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Perceptions For People With Disabilities


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Perceptions For People With Disabilities

  1. 1. for People with Disabilities Perceptions Making Positive Changes for the Differently-Abled Advocate Educate Elevate
  2. 2. "Kindness is a language which the deaf can hear, the blind can read, and those with HIV/AIDS can feel "
  3. 3. The History <ul><li>The idea of Perceptions for People with Disabilities (PPD) was conceived in 2003 by a group of concerned citizens that saw a need to serve the disabled HIV/AIDS infected and affected population. </li></ul><ul><li>In 2004 the organization received its 501 C 3 (tax-exempt) status, the group then identified space and began to provide information, and referrals for the community. </li></ul>
  4. 4. Mission Statement Perceptions for People with Disabilities ( PPD ) is committed to empowering and educating the differently-abled, (visually/blind, hard of hearing/daft, mentally and/or physically challenged) people living with HIV/AIDS to be socially independent and self-sufficient. PPD also strives to increase community awareness around the special needs of people living with HIV/AIDS who are visually impaired/blind, hard of hearing/deaf, mentally and/or physically challenged.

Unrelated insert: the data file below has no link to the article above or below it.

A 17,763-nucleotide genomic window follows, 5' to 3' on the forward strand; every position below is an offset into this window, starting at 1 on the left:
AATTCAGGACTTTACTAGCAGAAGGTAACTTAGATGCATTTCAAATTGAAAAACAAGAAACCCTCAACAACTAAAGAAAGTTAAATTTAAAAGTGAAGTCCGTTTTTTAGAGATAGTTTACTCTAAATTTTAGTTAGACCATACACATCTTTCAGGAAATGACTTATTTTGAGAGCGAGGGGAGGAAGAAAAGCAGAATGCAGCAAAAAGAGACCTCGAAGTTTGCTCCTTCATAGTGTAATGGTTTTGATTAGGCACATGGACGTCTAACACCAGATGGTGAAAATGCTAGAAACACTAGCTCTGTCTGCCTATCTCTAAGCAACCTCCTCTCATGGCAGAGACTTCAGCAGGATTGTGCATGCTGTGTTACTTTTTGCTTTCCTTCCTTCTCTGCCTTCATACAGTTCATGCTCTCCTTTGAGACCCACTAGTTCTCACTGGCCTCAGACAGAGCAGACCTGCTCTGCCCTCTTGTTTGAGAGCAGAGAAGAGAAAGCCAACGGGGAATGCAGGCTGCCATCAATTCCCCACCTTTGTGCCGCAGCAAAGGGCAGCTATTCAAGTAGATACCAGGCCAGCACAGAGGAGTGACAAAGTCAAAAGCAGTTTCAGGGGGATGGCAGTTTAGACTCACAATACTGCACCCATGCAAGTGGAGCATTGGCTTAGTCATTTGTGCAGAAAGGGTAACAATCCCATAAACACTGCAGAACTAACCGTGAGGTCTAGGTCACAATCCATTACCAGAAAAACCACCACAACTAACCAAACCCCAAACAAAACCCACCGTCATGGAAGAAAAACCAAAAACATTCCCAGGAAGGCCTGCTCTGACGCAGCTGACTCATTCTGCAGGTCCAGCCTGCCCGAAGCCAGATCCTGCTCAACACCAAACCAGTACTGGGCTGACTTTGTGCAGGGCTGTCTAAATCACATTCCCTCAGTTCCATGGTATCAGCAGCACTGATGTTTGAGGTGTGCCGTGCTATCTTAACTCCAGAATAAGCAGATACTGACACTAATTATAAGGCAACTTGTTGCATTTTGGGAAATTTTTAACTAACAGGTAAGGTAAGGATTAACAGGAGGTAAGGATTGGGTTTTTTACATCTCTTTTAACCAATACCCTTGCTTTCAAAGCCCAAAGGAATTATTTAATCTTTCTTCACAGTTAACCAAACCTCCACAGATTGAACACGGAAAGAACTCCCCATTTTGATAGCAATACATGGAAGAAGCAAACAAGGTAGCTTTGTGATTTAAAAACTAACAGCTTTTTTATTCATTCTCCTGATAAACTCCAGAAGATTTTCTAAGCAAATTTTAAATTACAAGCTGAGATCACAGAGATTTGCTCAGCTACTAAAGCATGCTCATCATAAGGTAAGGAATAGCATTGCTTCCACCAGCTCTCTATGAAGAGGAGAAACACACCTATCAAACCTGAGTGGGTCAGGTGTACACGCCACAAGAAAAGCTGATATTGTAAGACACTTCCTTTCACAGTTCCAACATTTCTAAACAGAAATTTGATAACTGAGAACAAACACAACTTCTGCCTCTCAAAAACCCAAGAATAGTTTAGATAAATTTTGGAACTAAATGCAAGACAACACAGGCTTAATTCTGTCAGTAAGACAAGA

5. 5. Perception’s People Cofounders Anthony Richardson Executive Director R. Orbit Clanton Deputy Executive Director Iris Matias
  6. 6. Planned Future Programs <ul><li>Support Groups </li></ul><ul><ul><li>Adherence </li></ul></ul><ul><ul><li>Behavioral Change </li></ul></ul><ul><ul><li>Infected/Affected </li></ul></ul><ul><li>Recreation </li></ul><ul><li>Library (Resource materials) </li></ul><ul><li>Computer Access </li></ul><ul><li>(for low vision/blind) </li></ul>
  7. 7. Service Area <ul><li>PPD currently is a referral, and information clearinghouse, for people who are HIV/AIDS (+) and Differently-abled living in NYC. </li></ul><ul><li>In the coming months, PPD will begin to provide services for the Tri-County region of NY State. </li></ul>
  8. 8. HIV/AIDS and the Differently-Abled <ul><li>People who are differently-abled have equal or greater exposure to all known risk factors for HIV infection. </li></ul><ul><li>Homosexuality and bisexuality appear to occur at the same rate among individuals who are differently-abled as among the non-disabled. </li></ul><ul><li>Individuals who are differently-abled are as likely as non-disabled persons to use drugs and alcohol. </li></ul><ul><li>People who are differently-abled are as likely as their non-disabled peers to be sexually active. </li></ul>
  9. 9. Disabilities- Before and After HIV/AIDS <ul><li>Physical- inability to walk, in need of a wheelchair, walker or personal aide. </li></ul><ul><li>Blind or Visually impaired. </li></ul><ul><li>Partial or complete hearing loss. </li></ul><ul><li>These can be present prior to HIV infection or may occur as a result of HIV/AIDS progression. </li></ul>